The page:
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Treat Your Career with the Care You Give Your Most Important Assets

michael haubrich money retirement Jul 30, 2009
relaxed man

by Michael Haubrich

photo by Christian Buehner

Your ‘career asset’ is the sum total of your time, talent and potential.

It should be managed to maximize its long-term return.

If you could start your career over in a completely different field, would you? More than 51 percent said they would in a recent survey by Korn Ferry International. So what keeps that majority from making a change? We believe the answer is fear. In fact, career counselors report that employees’ fear associated with financial factors is the most significant roadblock to making changes that could improve their work/life fit and career situations.

Increasingly, Financial Service Group has been advising clients about the need to consider their careers among their most valuable assets, along with their homes, retirement accounts and other traditional assets. Looking at your career as an asset means managing your career as an asset. It needs to be viewed with the objective of increasing value, and if it’s not providing value, we adjust the portfolio—maybe even dump the non-performer (a bad job).

If you consider your “career asset” as the sum total of your time plus talent plus potential, it should be managed to maximize its long-term return just as you would manage other assets. Your career asset return is made up of not only the current salary you are paid, but the satisfaction you receive by doing what really energizes you. That is much harder to quantify but no less of an important consideration in managing your career asset. By not balancing your work and life objectives you run the risk of suffering job burnout—reducing your productivity, raising the risk of stress-related health issues and possibly shrinking the number of quality work years you have before retirement.

When we meet with clients about retirement, we’re finding they regard retirement as an escape from a dysfunctional work environment that no longer fits their work/life objectives. They’re unhappy and believe the only solution is the all-or-nothing work or retire/quit scenario. By viewing a career as a financial asset, you can consider a range of alternatives on the continuum between not working at all and full-time work until retirement. By taking steps to ensure an appropriate work and life balance, you can help to manage your career asset in a way that will maximize your investment in your time, your talent and your potential. Managing the balance will also help ensure that you remain in the work force longer than typically is possible with an imbalanced work-life situation. 

Client Needs Lead to Development of New Service

That’s why Financial Service Group developed Career Asset Management. We designed this new service for we and other financial planners to use in partnership with career counselors to manage the financial aspects of a career. We focus on optimizing the career asset—extending its value—and extending its life.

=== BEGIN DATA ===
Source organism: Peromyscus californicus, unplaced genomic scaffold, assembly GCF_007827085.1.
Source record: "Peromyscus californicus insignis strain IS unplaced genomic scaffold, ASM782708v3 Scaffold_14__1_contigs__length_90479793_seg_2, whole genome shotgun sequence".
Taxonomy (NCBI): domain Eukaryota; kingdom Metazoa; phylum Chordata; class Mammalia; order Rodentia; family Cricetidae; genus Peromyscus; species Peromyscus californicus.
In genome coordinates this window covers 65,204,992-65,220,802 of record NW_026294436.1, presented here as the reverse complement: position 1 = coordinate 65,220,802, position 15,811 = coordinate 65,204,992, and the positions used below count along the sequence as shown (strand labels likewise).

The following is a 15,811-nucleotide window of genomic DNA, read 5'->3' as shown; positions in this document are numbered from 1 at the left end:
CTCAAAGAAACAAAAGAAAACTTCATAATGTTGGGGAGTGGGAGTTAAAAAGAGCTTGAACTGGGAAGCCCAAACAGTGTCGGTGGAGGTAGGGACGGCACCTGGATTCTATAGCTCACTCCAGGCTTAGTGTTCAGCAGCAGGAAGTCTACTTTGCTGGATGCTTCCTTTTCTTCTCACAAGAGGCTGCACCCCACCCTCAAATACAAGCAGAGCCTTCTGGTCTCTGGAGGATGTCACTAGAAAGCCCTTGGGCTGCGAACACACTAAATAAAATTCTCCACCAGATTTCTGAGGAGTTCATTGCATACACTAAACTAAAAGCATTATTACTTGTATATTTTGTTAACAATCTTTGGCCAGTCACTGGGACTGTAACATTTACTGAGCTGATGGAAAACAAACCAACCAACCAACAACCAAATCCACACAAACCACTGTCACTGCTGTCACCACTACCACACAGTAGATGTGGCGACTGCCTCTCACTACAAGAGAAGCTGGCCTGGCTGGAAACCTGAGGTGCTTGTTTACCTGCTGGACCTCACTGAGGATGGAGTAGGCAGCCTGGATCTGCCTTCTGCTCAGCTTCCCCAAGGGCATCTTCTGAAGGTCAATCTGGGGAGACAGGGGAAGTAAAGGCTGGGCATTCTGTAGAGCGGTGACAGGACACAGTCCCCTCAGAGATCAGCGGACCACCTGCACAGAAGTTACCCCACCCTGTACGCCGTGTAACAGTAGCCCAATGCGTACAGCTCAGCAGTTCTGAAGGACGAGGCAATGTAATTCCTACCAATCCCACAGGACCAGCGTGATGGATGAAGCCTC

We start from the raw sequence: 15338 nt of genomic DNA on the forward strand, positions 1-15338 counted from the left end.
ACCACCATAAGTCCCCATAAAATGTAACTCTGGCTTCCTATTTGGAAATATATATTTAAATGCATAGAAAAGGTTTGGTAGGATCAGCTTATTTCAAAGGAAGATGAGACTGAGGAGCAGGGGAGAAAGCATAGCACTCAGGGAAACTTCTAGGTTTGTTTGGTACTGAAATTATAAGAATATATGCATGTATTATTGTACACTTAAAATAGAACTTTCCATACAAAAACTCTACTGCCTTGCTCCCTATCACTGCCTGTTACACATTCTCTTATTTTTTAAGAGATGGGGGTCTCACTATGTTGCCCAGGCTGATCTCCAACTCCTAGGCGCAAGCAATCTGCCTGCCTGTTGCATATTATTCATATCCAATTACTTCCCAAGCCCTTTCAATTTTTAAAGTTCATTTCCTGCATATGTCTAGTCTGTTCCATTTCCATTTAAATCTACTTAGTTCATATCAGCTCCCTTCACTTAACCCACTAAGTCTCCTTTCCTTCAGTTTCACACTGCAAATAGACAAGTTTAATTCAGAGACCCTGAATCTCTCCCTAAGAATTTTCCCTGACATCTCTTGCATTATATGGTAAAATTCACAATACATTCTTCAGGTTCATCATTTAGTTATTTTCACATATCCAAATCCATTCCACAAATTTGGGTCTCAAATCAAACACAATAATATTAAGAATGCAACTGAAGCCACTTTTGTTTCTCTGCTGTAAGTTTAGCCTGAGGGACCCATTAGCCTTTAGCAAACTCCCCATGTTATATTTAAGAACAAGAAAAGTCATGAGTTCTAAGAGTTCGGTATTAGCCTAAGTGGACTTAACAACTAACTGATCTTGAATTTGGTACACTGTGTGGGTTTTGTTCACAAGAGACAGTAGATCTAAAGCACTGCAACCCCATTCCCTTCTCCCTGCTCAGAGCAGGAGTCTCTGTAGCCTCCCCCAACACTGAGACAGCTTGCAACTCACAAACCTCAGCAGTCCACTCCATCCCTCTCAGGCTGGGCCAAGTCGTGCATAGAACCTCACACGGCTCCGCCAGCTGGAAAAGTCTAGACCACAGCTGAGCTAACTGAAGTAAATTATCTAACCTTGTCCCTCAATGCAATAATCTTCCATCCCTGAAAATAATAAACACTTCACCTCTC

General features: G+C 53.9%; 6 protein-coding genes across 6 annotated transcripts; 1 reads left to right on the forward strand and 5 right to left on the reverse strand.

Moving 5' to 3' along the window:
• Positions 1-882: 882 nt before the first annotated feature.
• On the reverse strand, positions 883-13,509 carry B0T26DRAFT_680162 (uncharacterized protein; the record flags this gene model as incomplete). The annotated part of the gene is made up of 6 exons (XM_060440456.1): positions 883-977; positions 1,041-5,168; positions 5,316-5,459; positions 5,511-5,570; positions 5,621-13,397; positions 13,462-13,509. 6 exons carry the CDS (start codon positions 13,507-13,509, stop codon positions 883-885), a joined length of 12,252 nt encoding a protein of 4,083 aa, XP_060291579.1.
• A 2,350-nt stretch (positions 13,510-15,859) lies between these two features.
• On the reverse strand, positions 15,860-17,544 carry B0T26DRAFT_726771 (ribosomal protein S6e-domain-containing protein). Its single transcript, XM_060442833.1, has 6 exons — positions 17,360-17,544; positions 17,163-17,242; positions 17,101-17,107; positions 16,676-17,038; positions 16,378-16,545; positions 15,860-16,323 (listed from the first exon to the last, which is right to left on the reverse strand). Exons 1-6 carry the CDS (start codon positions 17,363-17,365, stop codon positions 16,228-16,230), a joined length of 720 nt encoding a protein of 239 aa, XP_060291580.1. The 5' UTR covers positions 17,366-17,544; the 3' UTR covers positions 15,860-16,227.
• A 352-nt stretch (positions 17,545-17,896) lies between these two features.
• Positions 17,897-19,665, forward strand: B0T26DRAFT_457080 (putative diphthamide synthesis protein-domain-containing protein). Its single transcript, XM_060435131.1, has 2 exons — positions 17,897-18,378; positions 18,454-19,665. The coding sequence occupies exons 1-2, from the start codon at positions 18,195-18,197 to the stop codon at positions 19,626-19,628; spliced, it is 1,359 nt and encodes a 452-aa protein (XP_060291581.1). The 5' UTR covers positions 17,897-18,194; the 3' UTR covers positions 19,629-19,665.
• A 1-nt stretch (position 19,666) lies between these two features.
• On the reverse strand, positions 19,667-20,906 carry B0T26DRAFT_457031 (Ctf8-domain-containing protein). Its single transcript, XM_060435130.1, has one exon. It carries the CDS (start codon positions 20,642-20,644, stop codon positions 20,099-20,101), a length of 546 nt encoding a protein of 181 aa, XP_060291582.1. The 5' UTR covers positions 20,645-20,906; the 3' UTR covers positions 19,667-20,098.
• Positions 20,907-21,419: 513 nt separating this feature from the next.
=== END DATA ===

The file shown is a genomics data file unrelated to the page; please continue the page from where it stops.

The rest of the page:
Consider a client with peak wages of $75,000 who abruptly retires at age 60. What if, instead, we extend the career asset for an additional eight years? The first three years he works at 75 percent of his current schedule and income, the next three years at 60 percent, and the last two at 40 percent. Assuming an average income and employment tax rate of 40 percent and a six percent discount rate, the value in today’s dollar of that increased income is $174,150. Now, that’s a good return on investment.

We’re oversimplifying here by only considering income. Other quantifiable measures of a career asset include employee benefits, increased pension and Social Security benefit accruals. Plus, there are qualitative (non-financial) factors, such as job satisfaction and social interaction that must be taken into consideration in determining the true value of the career asset.

Career optimization is the process of increasing career asset value. Comparing a career to a rental property helps explain this. If deferred maintenance (career skill set) along with a destructive tenant (employer or negative work/life fit) are allowed to continue, over time the property’s (career’s) value will decline, the ability to increase rents (maximize skills) will be reduced and the useful life diminished. The value of this mismanaged asset (career) is minimized. By evicting the destructive tenant (adjusting the negative work/life fit factors) and rehabbing the property (learning/applying new skills or changing jobs), we can increase future cash flow potential along with the useful life.

Bob Veres, publisher of Inside Information, a financial planner trade publication, calls Financial Service Group’s Career Asset Management service groundbreaking. “It seems to me that this is one of those client-service breakthroughs that dramatically enhances the value of the financial planning engagement and, at the same time, addresses one of those social issues that the world is groping for a solution to,” Veres wrote recently in his publication.

By studying this issue for the past two years in collaboration with our clients, we have learned that by reframing career as a financial asset and working together with career counselors, we can objectively advise and facilitate discussion and change for our clients. By reviewing the data with clients, we can help you get past financial fears. This will deliver measurable results through increasing potential income, optimizing work/life fit and extending the life cycle of your career asset.

Michael Haubrich founded Financial Service Group in 1981. He is known for creatively blending traditional financial planning with current thinking and tools to meet the work and life realities of today’s midlife professionals.


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